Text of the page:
Loved it! For those of you looking for an intelligently written fantasy book, please give Susanna Clarke a try.

Jan 14, 2013
  • almahlke rated this: 5 stars out of 5.

Incredibly complex and well-constructed historical fantasy meets magickal adventure. Don't be daunted by the page count - by the end, you'll be looking for the sequel!

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Feb 15, 2013
  • andreareads rated this: 4 stars out of 5.

It has been remarked (by a lady infinitely cleverer than the present author) how kindly disposed the world in general feels to young people who either die or marry. Imagine then the interest that surrounded Miss Wintertowne! No young lady ever had such advantages before: for she died upon the Tuesday, was raised to life in the early hours of Wednesday morning, and was married upon the Thursday; which some people thought too much excitement for one week.

Feb 15, 2013
  • andreareads rated this: 4 stars out of 5.

what the other servants did not know was that the new manservant had a temper . . . that he was sometimes sarcastic, often rude, and that he had a very high opinion of his own abilities and a correspondingly low one of other people’s. The new manservant did not mention his failings to the other servants for the simple reason that he knew nothing of them. Though he often found himself quarrelling with his friends and neighbours, he was always puzzled to discover the reason and always supposed that it must be their fault.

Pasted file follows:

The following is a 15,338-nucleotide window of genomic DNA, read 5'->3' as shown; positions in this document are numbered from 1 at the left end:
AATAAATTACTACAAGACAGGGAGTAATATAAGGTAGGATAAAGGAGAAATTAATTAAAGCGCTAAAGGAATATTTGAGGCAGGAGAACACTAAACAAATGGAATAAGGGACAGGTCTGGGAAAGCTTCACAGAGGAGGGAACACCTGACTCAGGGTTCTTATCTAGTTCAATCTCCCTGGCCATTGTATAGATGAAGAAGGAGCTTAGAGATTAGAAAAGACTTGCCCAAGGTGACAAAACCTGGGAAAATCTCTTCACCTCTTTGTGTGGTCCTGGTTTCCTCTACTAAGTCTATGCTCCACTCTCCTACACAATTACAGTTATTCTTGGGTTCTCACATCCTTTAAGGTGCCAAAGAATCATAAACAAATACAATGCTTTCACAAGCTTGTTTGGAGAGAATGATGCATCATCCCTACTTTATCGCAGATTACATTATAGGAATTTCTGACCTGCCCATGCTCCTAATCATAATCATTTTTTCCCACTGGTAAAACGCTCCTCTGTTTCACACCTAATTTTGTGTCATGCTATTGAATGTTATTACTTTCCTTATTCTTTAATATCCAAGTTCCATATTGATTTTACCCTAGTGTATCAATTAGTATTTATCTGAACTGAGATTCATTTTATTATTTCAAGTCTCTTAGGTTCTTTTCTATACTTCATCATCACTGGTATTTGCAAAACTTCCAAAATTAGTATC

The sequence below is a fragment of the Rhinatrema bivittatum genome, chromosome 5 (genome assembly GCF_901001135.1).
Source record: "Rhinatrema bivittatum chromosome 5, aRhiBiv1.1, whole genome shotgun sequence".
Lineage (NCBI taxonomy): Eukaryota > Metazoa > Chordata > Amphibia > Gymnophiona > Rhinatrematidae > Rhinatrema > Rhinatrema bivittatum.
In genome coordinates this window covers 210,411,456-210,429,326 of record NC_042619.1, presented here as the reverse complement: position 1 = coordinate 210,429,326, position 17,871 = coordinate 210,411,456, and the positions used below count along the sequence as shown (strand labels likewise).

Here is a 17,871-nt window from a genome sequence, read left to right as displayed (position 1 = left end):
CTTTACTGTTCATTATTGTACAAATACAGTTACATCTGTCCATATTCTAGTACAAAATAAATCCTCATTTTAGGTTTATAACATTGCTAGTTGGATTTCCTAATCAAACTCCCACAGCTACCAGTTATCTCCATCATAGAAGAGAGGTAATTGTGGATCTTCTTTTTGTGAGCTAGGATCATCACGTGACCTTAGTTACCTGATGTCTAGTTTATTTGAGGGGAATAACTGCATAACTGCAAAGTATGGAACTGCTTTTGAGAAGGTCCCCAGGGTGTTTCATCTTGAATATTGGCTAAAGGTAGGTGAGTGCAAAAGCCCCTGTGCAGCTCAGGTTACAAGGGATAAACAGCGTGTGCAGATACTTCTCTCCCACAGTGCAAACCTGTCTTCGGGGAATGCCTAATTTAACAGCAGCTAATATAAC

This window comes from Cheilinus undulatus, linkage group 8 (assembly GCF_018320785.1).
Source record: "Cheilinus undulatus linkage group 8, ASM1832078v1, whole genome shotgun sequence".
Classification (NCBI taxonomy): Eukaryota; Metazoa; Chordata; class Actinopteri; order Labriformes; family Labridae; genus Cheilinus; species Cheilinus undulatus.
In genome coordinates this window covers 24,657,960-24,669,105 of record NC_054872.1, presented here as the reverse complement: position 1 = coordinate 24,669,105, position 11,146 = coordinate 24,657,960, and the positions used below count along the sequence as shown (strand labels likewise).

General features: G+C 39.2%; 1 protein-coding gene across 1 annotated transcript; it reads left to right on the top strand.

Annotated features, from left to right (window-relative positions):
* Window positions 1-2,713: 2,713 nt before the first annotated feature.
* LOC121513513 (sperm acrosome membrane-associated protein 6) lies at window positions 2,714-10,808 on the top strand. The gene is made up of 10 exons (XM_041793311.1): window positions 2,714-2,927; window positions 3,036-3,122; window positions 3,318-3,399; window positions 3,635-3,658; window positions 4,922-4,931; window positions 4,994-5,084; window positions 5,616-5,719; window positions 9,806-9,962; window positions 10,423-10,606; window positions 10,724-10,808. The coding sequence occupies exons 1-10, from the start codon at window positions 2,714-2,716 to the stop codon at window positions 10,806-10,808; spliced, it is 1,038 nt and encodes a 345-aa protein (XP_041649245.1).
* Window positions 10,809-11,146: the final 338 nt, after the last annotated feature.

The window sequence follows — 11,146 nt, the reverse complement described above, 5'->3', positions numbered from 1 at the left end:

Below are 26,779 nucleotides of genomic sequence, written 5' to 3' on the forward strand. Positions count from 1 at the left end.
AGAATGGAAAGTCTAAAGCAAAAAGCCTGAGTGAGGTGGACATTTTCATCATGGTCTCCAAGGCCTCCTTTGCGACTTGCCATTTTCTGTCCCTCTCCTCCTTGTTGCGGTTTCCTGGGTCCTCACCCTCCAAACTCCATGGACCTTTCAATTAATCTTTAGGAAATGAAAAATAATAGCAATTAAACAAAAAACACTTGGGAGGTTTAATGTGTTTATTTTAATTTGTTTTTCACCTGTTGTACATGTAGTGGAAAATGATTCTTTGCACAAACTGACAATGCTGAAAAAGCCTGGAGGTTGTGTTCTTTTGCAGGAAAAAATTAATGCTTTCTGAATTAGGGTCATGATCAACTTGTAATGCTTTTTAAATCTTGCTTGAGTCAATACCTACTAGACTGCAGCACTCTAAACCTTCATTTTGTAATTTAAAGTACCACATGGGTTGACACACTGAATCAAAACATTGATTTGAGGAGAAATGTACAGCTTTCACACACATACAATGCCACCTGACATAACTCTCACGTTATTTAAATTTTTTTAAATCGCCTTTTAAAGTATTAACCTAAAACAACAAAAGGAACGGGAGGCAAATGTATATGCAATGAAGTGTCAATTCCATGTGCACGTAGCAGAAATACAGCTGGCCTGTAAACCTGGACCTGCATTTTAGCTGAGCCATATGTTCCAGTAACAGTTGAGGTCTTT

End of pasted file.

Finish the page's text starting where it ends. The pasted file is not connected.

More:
Feb 15, 2013
  • andreareads rated this: 4 stars out of 5.

On the second day Strange sat down to write another fifty of so pages and immediately got into difficulties because he could not think of a rhyme for ‘let love suffice’. ‘Sunk in vice’ was not promising; ‘a pair of mice’ was nonsense, and ‘what’s the price?’ merely vulgar. He struggled for an hour, could think of nothing, went for a ride to loosen his brains and never looked at his poem again.